Why DiCaprio is so titanic in China
THE mystery of a foreign star's appeal in China deserves more than tabloid coverage. Its unravelling may help shape the face of future global blockbusters and advertising campaigns.
Leonardo DiCaprio's win at the 88th Academy Awards did not come as a surprise. It was the way Chinese film fans had been rooting for him that could be a revelation, especially to those in Hollywood. To quote a commentator, "it was as if Leo represented China all along and had been unfairly losing". You would get the idea only if you compare it with the winning of an Olympic athlete - and in a sporting event the Chinese truly care about.
Where I used "Leo", the Chinese original was "Little Li", which is an affectionate nickname built on the similarity in sound to the first syllable of his first name. It is a sign of special treatment. Only a few foreign stars have received this unofficial honour.
Sure, part of the reason is his name has a convoluted pronunciation in Mandarin, with nine syllables. But an epithet like this often bespeaks something more subtle and profound than even an entry in Wikipedia.
Take Benedict Cumberbatch. The star of the British series Sherlock has a Chinese moniker that sounds nothing like his English name, which would also be a mouthful in full Chinese translation. Instead, it was inspired by his look. I don't know who came up with "Curly Fortune" (Juanfu) but it seemingly captures the persona, or at least how Chinese perceive him.
A nifty pet name in Chinese is the surest sign of a foreign star's popularity in this country. Of course, stars with short and catchy Chinese names have a natural advantage.
Nicole Kidman or Keira Knightley, as far as I know, do not have Chinese nicknames but their Chinese first names have only two syllables.
Rosamund Pike could be the first Western star who is said to have officially commissioned or sanctified a Sinicised name.
However, neither the elegant sounding Pei Dunhua nor the person behind it has caught on.
Yes, her performance in Gone Girl is frighteningly unforgettable but the film was not available in Chinese cinemas.
It has always fascinated me why certain foreign entertainers have a sizeable following in China while others, equally accomplished and renowned, simply fly by without registering significantly with the Chinese public.
It has come to my attention that one widely exposed piece of work could account more for fame in China than a whole body of work; and a winning persona is more relevant than acting ability.
Four-time Oscar winner Katharine Hepburn is known to few Chinese but Audrey Hepburn made a lasting impression with Roman Holiday, which was screened in China as late as the 1980s.
She came across as the perfect princess - almost like one out of a fairy tale. That explains the occasional appearance of her image licensed for advertising Chinese products - two decades after her death.
I don't think an ordinary Chinese can readily recall a movie - or a television moment for that matter - associated with Marilyn Monroe.
But the image plus the Chinese name Menglu, which means "dream exposure", somehow clicks with the public, though what's received on this side of the Pacific could well diverge from the persona in her home country.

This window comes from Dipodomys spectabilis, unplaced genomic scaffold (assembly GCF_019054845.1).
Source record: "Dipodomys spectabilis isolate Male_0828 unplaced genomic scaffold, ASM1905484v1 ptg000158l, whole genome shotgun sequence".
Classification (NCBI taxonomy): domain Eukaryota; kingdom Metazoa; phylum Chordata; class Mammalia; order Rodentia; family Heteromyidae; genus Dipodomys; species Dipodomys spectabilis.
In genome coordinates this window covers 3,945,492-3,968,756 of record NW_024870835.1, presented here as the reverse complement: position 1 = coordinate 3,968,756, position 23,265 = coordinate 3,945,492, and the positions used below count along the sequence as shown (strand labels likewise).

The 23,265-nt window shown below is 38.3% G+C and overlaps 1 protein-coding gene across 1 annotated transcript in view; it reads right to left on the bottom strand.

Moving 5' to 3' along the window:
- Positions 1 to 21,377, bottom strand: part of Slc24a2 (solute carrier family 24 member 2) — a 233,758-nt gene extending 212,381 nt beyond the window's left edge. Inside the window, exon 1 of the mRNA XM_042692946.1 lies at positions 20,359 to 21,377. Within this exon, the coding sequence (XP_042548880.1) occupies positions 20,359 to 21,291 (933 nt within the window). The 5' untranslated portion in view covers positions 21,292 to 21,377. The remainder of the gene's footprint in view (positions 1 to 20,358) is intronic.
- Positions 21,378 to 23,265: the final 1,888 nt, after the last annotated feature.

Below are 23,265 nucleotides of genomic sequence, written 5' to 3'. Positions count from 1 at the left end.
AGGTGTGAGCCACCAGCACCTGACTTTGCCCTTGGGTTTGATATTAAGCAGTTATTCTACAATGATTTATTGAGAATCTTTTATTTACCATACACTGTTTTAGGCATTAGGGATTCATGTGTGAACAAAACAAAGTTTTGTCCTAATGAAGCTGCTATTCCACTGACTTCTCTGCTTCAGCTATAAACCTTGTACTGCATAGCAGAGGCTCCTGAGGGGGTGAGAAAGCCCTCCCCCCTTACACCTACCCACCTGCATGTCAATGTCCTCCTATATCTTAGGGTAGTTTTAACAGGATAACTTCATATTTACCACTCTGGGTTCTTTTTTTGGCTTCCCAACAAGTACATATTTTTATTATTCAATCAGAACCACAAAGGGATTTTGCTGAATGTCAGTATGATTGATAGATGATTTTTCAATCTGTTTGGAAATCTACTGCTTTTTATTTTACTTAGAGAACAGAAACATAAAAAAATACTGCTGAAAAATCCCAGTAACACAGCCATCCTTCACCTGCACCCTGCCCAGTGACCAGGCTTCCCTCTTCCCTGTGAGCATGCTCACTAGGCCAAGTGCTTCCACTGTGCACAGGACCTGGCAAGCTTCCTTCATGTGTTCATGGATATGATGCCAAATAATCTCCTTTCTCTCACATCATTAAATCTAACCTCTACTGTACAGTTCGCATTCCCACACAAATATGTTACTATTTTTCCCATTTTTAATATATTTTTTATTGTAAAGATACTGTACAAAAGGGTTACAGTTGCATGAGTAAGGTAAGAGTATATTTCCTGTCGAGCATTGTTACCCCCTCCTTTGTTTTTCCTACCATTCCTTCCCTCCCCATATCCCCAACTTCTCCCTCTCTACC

After years of unscientific sampling and parsing, I have detected some vaguely meaningful trends in the West-to-East influence of big-screen stars.
Western stars who receive a disproportionate share of Chinese love tend to have facial or physical features that seem to be a mix of Caucasian and Asian. French actress Sophie Marceau is a case in point. Her face is not strikingly European but much softer. At least that's how many Chinese see her.
Most Chinese have very different - sometimes opposite - aesthetics when it comes to feminine beauty.
They prefer women to have medium height, lily-white skin and smooth facial features. The supermodel type works only in - well, in the modelling business, where otherness overrules easy relatability.
This applies to the Chinese as well. I have seen advertisements of Fortune 500 companies using Asian women with high cheekbones and healthy skin to hawk skincare products.
I could instantly figure out that the ads were designed in New York, not in Beijing or Shanghai, and were definitely not market-tested.
If there was a point in time when the Chinese looked up to exotic looking Chinese (or other Asians) as role models for beauty, it was the 1980s when perming your hair and dressing like a foreigner would elicit a wave of envy.
But we are so far beyond it that even Chinese-Americans on Hollywood screens do not excite us any more. Otherwise, Lucy Liu and Ming-Na Wen would be raking in big endorsement deals in China.
Chinese film-makers are probably not rich enough to cherry-pick Hollywood stars for their projects.
If they do, DiCaprio, Johnny Depp and Brad Pitt could be the top trio of male stars.
You may counter "They are the biggest anywhere" but I would not include George Clooney or Tom Hanks even if I move back a decade or two.
Again, it may have something to do with the physicality - no matter how elusively hard it is to measure.
When an ordinary Chinese watches a foreign movie or a foreign spokesmodel, he would expect a certain level of "foreignness".
If it's seamlessly Chinese, he would use a different set of benchmarks for judgment.
The "foreignness" of the faces that may win the biggest Chinese audience depends on many variables and may not stay the same. The trick is a balance between exotica and familiarity, or a fusion of the two.
Casting directors and corporate advertisers oblivious to such cross-cultural nuances would risk selecting the wrong talent for their China-targeted products.
If all this sounds illogical or politically incorrect, just reverse the equation and see which Asian stars have better chances in Hollywood movies, and you'll realise that the process of accepting foreignness is gradual.
CHINA DAILY/ASIA NEWS NETWORK